Bourbon From Farmer to Chef!
March 13, 2014 by Susan Murray
My Daddy was from the South and I grew up fishing maraschino cherries out of his evening bourbon with my fingers for a treat as child. No doubt this has contributed to my love of its smoky-sweet flavor. So when a friend asked us if we would host Katherine Purvis, author of “Bourbon: a Savor the South Cookbook”, at our Asheville Bed & Breakfast, in exchange for two tickets to the Farmer & Chef Bourbon Event we were quick to say yes. Kathleen is also the food editor for the Charlotte Observer and is the cookbook awards chair for the James Beard Award, so I’m pretty sure we would have said yes without the added inducement of the dinner. For a foodie like me, it is like having a movie star come to stay.
Kathleen is a lovely person and we quickly found things in common beyond food. She likes history and literature and she also collects salt and pepper shakers! That evening we all left the Carolina Bed & Breakfast and went up to Posana where the Farmer & Chef event was being held. I had never heard of Farmer & Chef but knew as soon as we walked in the door that this was cutting edge for the Asheville Food Scene. Chefs from many of Asheville’s finest restaurants were there along with the editor of WNC Food and Wine Magazine as well as writers for local papers, regional magazines, and bloggers. It was pretty cool!
The concept behind Farmer & Chef is to link together chefs, farmers, producers and purveyors in the South who advocate sustainable food production and eating. This event centered around Kathleen and her cookbook, Spirit Savvy Cocktails (a purveyor of Bourbon), Casey McKissick of Foothills Pasture Raised Meats, and Chef Peter Pollay of Posana Cafe, taking us from the creation of a recipe through to its delivery to the diner (us!). While we enjoyed a three course tasting menu (including Bourbon), we were educated by Kathleen and the others on how our meal progressed from farm to table.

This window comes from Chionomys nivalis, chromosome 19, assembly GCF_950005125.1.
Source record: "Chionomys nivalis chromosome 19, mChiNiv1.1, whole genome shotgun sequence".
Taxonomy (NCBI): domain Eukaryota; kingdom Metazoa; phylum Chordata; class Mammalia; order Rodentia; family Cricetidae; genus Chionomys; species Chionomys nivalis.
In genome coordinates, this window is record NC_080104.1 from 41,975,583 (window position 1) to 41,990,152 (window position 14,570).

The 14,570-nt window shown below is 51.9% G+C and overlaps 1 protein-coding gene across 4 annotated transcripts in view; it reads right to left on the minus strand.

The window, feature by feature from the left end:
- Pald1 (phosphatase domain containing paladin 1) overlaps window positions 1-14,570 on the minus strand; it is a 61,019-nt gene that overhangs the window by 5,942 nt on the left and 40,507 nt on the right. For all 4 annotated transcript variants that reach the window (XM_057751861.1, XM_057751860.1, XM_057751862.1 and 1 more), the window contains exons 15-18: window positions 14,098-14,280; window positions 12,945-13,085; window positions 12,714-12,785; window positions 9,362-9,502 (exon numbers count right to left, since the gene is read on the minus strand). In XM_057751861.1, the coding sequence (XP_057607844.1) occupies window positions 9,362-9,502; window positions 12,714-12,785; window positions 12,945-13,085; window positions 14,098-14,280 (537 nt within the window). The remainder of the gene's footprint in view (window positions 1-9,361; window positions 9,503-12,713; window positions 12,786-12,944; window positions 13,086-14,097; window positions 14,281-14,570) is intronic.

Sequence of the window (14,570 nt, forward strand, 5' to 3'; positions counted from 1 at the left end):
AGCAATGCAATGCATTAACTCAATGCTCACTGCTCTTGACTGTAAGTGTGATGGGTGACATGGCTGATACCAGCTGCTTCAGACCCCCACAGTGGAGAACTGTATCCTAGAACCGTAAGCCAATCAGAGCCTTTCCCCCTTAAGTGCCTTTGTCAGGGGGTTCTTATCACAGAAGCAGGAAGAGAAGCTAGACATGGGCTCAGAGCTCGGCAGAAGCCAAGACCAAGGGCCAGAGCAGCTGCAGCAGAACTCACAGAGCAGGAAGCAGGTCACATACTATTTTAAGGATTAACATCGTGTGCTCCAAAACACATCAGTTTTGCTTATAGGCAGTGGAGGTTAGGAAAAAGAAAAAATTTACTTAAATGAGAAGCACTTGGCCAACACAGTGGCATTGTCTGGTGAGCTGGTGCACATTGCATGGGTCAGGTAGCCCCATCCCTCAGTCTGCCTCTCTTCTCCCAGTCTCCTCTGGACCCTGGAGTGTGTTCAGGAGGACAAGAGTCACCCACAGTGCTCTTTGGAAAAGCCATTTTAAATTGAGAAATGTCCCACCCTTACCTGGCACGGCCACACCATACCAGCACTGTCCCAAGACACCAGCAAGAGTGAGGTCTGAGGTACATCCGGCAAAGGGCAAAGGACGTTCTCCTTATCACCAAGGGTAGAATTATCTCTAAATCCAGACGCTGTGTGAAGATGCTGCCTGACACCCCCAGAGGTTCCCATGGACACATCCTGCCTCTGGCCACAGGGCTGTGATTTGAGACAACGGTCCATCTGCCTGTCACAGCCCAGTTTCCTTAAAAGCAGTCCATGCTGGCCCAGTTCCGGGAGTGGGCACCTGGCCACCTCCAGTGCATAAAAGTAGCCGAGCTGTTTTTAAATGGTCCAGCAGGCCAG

Some things I learned:
Bourbon is essentially charred oak barrel-aged moonshine. It has to be aged at least two years but it’s not just the time involved that makes older Bourbons cost more: it’s the taxman. Bourbon is taxed by the amount of liquid that goes into the barrel. As time goes by there is some evaporation which means the older the Bourbon the less that comes out of a barrel and therefore the higher the taxes!
A single drop or two of water will make the flavour of your Bourbon pop. Try it! Compare sips straight up and after water has been added. Everyone at my table agreed there was a discernible difference.
According to Katherine, Bourbon as a spirit fell out of favor during the 1970′s and 80′s when vodka and tequila were popular but continued to be produced in the South and is now experiencing a resurgence. I would like to say that I missed this trend entirely remaining faithful to Bourbon from college on!
And lastly, unlike wine and some other spirits, heat makes Bourbon loses its flavour. It needs to be added to the end of the cooking process to be tasted in the end product. I don’t know if I fully agree with this. I have used Bourbon in meat marinades and in desserts and have not noticed anything.
One of my favorite dishes from the tasting was a beef slider on a cornbread biscuit topped with Bourbon Pimento Cheese. Pimento Cheese is a very “hot” item just now so here is the recipe from Kathleen’s Cookbook: Bourbon by Kathleen Purvis
Bourbon Pimento Cheese
2 cups shredded extra-sharp Cheddar
4 tblsp unsalted butter, at room temperature
3 tblsp bourbon
1 (2-oz) jar diced pimentos, drained
2 cloves garlic, minced
1/2 tsp Tabasco sauce
1/4 tsp cayenne pepper
1/2 tsp salt
Combine the cheese, butter and bourbon in a mixing bowl and beat with an electric mixer until it forms a paste. Beat in the pimentos, garlic, Tabasco, cayenne pepper and salt. Pack into a crock, cover and chill until ready to use.
This entry was posted in Carolina Bed and Breakfast, Farmer's Market, recipes, Restaurants, Wine and Food and tagged Bourbon, kathleen Purvis, Pimento Cheese, Posana, Spirit Savvy. Bookmark the permalink.